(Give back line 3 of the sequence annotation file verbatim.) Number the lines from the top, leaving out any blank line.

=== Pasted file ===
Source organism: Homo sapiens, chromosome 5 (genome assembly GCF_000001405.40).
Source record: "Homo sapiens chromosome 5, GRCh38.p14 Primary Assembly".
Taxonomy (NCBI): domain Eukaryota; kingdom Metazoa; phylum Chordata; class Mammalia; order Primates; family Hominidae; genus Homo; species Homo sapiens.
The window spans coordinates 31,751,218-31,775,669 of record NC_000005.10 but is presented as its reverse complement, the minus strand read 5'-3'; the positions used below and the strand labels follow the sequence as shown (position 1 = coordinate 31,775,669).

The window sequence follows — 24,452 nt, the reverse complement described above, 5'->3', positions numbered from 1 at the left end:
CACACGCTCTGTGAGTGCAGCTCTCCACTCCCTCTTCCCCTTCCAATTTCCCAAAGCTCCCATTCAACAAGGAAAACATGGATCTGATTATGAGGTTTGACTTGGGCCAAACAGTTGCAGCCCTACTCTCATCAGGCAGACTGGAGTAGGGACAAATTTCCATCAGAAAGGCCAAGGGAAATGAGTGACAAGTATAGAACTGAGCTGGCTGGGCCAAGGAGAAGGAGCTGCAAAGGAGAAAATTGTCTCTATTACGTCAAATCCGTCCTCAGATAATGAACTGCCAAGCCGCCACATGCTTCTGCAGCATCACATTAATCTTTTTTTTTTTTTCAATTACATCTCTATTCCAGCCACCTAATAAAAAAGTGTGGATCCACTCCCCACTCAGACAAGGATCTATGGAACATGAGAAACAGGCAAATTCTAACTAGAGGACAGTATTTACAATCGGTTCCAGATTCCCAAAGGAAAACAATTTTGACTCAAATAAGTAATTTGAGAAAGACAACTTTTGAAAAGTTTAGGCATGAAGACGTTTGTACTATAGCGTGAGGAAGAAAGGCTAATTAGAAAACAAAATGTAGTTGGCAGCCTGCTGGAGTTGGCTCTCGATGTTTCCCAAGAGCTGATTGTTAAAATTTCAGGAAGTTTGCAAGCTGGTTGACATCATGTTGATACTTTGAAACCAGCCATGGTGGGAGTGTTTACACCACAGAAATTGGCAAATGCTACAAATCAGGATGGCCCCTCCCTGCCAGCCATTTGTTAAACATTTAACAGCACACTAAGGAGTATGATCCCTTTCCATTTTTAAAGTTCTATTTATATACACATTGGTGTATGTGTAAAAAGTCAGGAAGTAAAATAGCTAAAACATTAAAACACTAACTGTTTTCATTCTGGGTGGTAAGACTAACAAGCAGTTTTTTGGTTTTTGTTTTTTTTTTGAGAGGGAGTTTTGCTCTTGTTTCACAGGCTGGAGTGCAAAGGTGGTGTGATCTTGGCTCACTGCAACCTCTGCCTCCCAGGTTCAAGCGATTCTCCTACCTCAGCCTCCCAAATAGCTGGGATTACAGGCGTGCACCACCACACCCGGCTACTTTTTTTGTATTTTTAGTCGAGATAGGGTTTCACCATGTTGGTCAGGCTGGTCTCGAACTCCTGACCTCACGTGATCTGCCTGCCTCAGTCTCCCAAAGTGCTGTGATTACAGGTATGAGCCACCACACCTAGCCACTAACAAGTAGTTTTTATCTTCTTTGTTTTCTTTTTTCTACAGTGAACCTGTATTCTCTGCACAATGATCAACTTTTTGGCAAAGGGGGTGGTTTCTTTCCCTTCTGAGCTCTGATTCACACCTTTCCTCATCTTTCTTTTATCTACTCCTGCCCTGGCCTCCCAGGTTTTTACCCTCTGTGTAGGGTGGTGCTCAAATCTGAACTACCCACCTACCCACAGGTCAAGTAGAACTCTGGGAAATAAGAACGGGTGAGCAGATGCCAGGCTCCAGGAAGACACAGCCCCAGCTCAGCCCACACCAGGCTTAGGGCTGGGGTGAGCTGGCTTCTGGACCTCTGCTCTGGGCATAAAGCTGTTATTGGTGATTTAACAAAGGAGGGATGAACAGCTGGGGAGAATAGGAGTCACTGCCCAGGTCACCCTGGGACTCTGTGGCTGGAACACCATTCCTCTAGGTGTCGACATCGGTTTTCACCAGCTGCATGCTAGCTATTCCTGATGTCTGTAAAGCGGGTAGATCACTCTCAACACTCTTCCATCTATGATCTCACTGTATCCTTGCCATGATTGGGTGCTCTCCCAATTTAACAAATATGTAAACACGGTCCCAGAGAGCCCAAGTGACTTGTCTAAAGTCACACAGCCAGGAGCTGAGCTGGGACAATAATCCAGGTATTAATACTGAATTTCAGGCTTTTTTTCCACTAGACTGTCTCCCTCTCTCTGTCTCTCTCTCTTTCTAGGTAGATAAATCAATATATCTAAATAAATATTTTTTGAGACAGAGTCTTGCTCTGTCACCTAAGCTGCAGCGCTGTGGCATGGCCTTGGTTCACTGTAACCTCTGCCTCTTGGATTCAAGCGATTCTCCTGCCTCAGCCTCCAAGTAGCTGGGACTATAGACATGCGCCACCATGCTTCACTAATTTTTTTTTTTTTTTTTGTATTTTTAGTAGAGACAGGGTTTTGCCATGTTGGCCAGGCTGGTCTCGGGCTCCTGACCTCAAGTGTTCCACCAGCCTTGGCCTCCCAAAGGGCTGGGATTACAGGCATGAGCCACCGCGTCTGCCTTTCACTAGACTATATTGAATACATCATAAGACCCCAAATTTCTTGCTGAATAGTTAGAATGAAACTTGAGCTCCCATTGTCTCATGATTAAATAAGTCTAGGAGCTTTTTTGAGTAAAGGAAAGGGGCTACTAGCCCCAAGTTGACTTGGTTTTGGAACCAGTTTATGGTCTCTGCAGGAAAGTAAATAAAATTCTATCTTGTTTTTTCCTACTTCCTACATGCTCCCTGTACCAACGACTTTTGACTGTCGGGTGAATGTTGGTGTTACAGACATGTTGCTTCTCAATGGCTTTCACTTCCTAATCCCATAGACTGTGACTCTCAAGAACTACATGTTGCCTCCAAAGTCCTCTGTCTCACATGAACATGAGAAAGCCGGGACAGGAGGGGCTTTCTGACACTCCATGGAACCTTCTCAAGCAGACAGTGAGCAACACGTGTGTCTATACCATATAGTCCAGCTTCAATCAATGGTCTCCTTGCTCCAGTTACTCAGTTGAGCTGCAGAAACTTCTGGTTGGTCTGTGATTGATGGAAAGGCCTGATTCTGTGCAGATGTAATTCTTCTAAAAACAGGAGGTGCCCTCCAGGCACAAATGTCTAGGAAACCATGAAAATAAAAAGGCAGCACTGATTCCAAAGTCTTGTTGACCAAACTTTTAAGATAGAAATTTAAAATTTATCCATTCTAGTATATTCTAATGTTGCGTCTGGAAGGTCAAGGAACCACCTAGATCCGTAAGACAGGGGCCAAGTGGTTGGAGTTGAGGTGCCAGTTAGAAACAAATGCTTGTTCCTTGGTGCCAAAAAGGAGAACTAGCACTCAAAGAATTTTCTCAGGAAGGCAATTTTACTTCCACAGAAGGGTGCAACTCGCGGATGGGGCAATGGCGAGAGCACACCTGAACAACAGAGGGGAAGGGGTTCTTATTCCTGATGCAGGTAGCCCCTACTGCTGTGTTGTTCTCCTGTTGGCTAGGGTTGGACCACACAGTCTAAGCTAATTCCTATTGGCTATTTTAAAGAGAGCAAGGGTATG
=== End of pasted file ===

Taxonomy (NCBI): domain Eukaryota; kingdom Metazoa; phylum Chordata; class Mammalia; order Primates; family Hominidae; genus Homo; species Homo sapiens.